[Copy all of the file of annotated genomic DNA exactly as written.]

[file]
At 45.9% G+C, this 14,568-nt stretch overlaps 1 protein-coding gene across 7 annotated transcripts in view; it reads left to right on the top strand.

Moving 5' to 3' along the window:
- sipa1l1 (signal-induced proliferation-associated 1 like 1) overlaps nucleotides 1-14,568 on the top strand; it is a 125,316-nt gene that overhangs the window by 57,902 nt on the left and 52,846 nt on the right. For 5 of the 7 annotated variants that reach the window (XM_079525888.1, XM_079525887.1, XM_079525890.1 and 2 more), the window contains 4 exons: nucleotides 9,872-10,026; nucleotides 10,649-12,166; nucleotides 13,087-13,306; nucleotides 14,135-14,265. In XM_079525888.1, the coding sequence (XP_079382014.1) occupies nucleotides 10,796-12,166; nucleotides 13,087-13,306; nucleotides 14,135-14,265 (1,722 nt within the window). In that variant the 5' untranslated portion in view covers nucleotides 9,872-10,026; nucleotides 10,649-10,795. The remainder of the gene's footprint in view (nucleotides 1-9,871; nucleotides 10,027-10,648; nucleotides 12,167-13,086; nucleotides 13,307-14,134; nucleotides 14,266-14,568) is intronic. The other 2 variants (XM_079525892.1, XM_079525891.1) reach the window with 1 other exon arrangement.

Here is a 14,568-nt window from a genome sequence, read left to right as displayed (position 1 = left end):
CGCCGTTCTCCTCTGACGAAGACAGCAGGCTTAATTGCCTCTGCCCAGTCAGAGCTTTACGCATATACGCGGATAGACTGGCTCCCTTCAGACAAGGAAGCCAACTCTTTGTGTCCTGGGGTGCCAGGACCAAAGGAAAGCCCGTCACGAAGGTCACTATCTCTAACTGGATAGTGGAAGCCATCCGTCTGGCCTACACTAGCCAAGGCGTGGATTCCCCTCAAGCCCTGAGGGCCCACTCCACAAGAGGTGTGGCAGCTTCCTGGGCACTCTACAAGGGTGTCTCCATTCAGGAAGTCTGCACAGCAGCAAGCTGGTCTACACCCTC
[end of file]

At 45.9% G+C, this 14,568-nt stretch overlaps 1 protein-coding gene across 7 annotated transcripts in view; it reads left to right on the top strand.

Moving 5' to 3' along the window:
- sipa1l1 (signal-induced proliferation-associated 1 like 1) overlaps nucleotides 1-14,568 on the top strand; it is a 125,316-nt gene that overhangs the window by 57,902 nt on the left and 52,846 nt on the right. For 5 of the 7 annotated variants that reach the window (XM_079525888.1, XM_079525887.1, XM_079525890.1 and 2 more), the window contains 4 exons: nucleotides 9,872-10,026; nucleotides 10,649-12,166; nucleotides 13,087-13,306; nucleotides 14,135-14,265. In XM_079525888.1, the coding sequence (XP_079382014.1) occupies nucleotides 10,796-12,166; nucleotides 13,087-13,306; nucleotides 14,135-14,265 (1,722 nt within the window). In that variant the 5' untranslated portion in view covers nucleotides 9,872-10,026; nucleotides 10,649-10,795. The remainder of the gene's footprint in view (nucleotides 1-9,871; nucleotides 10,027-10,648; nucleotides 12,167-13,086; nucleotides 13,307-14,134; nucleotides 14,266-14,568) is intronic. The other 2 variants (XM_079525892.1, XM_079525891.1) reach the window with 1 other exon arrangement.

Here is a 14,568-nt window from a genome sequence, read left to right as displayed (position 1 = left end):
CGCCGTTCTCCTCTGACGAAGACAGCAGGCTTAATTGCCTCTGCCCAGTCAGAGCTTTACGCATATACGCGGATAGACTGGCTCCCTTCAGACAAGGAAGCCAACTCTTTGTGTCCTGGGGTGCCAGGACCAAAGGAAAGCCCGTCACGAAGGTCACTATCTCTAACTGGATAGTGGAAGCCATCCGTCTGGCCTACACTAGCCAAGGCGTGGATTCCCCTCAAGCCCTGAGGGCCCACTCCACAAGAGGTGTGGCAGCTTCCTGGGCACTCTACAAGGGTGTCTCCATTCAGGAAGTCTGCACAGCAGCAAGCTGGTCTACACCCTC